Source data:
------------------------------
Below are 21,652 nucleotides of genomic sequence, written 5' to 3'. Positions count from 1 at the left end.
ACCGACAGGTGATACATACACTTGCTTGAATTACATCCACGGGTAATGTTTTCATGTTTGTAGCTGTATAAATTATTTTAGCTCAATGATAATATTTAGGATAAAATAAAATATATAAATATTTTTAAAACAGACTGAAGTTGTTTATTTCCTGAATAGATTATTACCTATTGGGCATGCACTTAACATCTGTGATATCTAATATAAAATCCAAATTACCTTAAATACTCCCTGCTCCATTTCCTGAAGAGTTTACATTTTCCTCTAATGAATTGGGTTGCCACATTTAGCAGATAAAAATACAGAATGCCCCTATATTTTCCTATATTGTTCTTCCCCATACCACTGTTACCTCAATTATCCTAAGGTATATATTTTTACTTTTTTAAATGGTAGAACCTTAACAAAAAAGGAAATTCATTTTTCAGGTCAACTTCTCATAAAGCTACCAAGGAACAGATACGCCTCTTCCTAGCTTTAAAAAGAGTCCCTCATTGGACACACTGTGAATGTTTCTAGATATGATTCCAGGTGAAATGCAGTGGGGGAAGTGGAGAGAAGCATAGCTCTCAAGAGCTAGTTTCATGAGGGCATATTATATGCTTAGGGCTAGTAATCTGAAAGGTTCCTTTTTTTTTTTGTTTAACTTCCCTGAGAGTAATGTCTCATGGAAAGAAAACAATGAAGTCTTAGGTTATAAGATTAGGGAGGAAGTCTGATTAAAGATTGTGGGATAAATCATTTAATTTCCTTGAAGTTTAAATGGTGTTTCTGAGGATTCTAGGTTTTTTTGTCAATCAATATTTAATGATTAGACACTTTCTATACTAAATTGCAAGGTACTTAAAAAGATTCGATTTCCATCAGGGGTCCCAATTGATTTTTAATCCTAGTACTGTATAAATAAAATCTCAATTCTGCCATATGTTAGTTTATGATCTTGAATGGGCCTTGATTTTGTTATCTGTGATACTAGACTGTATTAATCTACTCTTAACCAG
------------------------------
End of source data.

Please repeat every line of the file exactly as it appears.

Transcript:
Below are 21,652 nucleotides of genomic sequence, written 5' to 3'. Positions count from 1 at the left end.
ACCGACAGGTGATACATACACTTGCTTGAATTACATCCACGGGTAATGTTTTCATGTTTGTAGCTGTATAAATTATTTTAGCTCAATGATAATATTTAGGATAAAATAAAATATATAAATATTTTTAAAACAGACTGAAGTTGTTTATTTCCTGAATAGATTATTACCTATTGGGCATGCACTTAACATCTGTGATATCTAATATAAAATCCAAATTACCTTAAATACTCCCTGCTCCATTTCCTGAAGAGTTTACATTTTCCTCTAATGAATTGGGTTGCCACATTTAGCAGATAAAAATACAGAATGCCCCTATATTTTCCTATATTGTTCTTCCCCATACCACTGTTACCTCAATTATCCTAAGGTATATATTTTTACTTTTTTAAATGGTAGAACCTTAACAAAAAAGGAAATTCATTTTTCAGGTCAACTTCTCATAAAGCTACCAAGGAACAGATACGCCTCTTCCTAGCTTTAAAAAGAGTCCCTCATTGGACACACTGTGAATGTTTCTAGATATGATTCCAGGTGAAATGCAGTGGGGGAAGTGGAGAGAAGCATAGCTCTCAAGAGCTAGTTTCATGAGGGCATATTATATGCTTAGGGCTAGTAATCTGAAAGGTTCCTTTTTTTTTTTGTTTAACTTCCCTGAGAGTAATGTCTCATGGAAAGAAAACAATGAAGTCTTAGGTTATAAGATTAGGGAGGAAGTCTGATTAAAGATTGTGGGATAAATCATTTAATTTCCTTGAAGTTTAAATGGTGTTTCTGAGGATTCTAGGTTTTTTTGTCAATCAATATTTAATGATTAGACACTTTCTATACTAAATTGCAAGGTACTTAAAAAGATTCGATTTCCATCAGGGGTCCCAATTGATTTTTAATCCTAGTACTGTATAAATAAAATCTCAATTCTGCCATATGTTAGTTTATGATCTTGAATGGGCCTTGATTTTGTTATCTGTGATACTAGACTGTATTAATCTACTCTTAACCAG